|Title||Characterization of cell wall degrading enzymes from Chrysosporium lucknowense C1 and their use to degrade sugar beet pulp|
|Source||University. Promotor(en): Harry Gruppen, co-promotor(en): Henk Schols. - [S.l.] : S.n. - ISBN 9789085859789 - 191|
Food Chemistry Group
|Publication type||Dissertation, internally prepared|
|Keyword(s)||celwandstoffen - microbiële afbraak - chrysosporium - enzymen - suikerbieten - bietenpulp - bioraffinage - cell wall components - microbial degradation - enzymes - sugarbeet - beet pulp - biorefinery|
|Categories||Chemistry of Food Components|
Key words: Pectin, arabinan, biorefinery, mode of action, branched arabinose oligomers, ferulic acid esterase, arabinohydrolase, pretreatment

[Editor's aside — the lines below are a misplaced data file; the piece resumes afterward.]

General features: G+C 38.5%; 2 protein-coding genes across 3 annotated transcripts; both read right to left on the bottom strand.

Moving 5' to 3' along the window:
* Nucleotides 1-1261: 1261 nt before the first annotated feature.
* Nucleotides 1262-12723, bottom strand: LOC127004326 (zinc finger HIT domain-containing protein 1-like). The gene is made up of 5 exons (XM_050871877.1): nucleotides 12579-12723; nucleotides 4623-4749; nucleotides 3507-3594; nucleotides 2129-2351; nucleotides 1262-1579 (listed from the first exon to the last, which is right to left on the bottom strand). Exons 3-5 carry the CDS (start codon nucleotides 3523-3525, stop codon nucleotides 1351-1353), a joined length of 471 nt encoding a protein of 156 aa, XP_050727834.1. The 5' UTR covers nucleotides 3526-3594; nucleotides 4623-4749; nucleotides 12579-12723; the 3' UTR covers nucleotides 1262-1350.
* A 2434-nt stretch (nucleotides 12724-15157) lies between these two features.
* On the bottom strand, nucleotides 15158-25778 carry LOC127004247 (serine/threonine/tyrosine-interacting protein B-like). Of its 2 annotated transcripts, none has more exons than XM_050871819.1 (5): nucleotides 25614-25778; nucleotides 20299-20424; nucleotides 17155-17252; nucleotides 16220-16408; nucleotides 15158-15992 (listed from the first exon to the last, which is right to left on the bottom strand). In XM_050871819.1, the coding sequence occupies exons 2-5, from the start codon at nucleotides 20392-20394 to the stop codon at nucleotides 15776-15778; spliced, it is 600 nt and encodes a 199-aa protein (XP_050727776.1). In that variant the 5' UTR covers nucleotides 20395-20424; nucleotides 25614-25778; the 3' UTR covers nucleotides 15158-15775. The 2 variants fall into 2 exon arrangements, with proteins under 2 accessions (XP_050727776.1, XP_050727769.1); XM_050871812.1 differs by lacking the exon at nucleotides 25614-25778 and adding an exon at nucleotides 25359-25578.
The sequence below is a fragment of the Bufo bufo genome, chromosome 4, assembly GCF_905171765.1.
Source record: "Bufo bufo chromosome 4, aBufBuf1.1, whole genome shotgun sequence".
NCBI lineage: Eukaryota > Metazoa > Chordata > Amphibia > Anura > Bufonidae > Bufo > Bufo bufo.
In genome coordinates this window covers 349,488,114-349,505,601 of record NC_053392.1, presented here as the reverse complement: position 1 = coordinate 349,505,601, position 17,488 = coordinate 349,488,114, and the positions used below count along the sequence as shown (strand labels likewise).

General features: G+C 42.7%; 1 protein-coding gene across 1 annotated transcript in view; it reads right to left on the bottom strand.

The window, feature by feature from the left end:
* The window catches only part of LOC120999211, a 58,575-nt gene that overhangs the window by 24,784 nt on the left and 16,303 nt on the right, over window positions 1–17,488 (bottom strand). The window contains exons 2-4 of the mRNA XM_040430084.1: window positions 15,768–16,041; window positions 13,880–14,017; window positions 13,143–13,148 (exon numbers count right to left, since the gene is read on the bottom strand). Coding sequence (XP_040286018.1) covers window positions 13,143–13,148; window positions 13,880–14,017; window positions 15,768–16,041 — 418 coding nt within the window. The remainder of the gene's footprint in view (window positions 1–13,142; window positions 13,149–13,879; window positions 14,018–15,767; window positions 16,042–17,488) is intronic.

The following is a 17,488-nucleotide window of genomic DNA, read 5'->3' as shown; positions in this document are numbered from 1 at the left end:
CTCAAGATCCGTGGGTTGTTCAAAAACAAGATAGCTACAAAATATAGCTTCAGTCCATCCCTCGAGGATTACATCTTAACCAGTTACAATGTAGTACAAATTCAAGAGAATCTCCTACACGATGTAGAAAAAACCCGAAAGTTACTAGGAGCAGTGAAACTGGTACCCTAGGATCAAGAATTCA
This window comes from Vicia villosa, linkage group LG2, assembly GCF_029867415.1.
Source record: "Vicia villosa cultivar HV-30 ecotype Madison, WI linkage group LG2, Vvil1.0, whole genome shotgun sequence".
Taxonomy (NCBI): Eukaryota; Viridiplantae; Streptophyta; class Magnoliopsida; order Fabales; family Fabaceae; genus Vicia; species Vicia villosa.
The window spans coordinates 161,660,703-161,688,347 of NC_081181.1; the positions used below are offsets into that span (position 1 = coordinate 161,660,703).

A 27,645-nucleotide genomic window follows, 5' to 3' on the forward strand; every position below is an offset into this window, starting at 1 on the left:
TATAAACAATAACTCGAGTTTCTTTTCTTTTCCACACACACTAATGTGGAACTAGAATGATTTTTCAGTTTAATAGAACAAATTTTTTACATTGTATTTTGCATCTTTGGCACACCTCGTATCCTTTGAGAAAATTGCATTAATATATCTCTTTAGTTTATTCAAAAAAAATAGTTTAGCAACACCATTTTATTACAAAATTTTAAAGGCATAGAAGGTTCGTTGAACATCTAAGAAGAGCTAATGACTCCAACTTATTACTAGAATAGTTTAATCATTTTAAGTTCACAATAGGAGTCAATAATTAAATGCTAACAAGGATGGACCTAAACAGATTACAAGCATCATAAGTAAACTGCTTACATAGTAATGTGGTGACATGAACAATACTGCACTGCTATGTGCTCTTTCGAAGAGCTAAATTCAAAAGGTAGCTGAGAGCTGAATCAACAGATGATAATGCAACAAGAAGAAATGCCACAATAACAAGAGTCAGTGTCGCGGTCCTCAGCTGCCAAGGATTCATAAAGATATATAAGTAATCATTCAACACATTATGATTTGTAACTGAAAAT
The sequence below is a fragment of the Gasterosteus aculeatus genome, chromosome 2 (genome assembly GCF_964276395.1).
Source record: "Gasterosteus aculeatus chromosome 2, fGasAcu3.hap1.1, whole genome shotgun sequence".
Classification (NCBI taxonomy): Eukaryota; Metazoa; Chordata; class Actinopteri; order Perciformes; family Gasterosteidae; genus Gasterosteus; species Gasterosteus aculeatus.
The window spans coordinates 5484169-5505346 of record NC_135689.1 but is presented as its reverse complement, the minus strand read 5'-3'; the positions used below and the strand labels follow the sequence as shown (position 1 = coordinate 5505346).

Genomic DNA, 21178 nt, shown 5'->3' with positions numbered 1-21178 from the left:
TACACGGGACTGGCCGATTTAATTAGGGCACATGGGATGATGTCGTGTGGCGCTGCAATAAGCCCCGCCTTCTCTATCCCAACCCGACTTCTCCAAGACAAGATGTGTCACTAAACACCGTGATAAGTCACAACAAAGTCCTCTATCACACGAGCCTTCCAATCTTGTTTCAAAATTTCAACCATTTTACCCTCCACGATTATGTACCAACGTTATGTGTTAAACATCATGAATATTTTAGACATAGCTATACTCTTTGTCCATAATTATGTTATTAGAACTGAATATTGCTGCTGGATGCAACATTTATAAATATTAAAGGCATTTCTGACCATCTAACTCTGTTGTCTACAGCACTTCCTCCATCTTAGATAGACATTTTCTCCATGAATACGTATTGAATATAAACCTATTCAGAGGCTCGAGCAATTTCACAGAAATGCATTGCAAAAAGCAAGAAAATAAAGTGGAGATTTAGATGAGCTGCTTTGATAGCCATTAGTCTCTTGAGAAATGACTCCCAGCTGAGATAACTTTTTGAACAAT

Sugar beet pulp is the cellulose and pectin-rich debris remaining after sugar extraction from sugar beets. In order to use sugar beet pulp for biorefinery purposes, these carbohydrates need to be degraded to fermentable monosaccharides.The influence of six mild sulfuric acid or water pretreatments at different temperatures on the enzymatic degradability of sugar beet pulp was examined. An optimal pretreatment of 15 min at 140 °C in water greatly facilitates the subsequent enzymatic cellulose degradation. Enzymatic degradation of pectin requires an array of different enzyme activities. To this end, cell wall degrading enzymes of the filamentous fungus Chrysosporium lucknowense C1 (C1) were purified and characterized. Four arabinohydrolases from C1 were characterized that released up to 80% of the arabinose present in sugar beet arabinan as monomers. A combination of three arabinohydrolases also released unknown branched arabinose oligomers, which were purified and identified using NMR analysis. With the help of these complex arabinose oligomers the mode of action of four C1 α-L-arabinohydrolases was determined to enable controlled and tailored degradation of arabinan. Complete degradation of sugar beet pulp also requires ferulic acid esterase activity. Three C1 ferulic acid esterases were purified and characterized, of which one could release up to 60% of ferulic acid from feruloylated sugar beet pectin oligomers, whereas the other two were more active toward feruloylated arabinoxylan.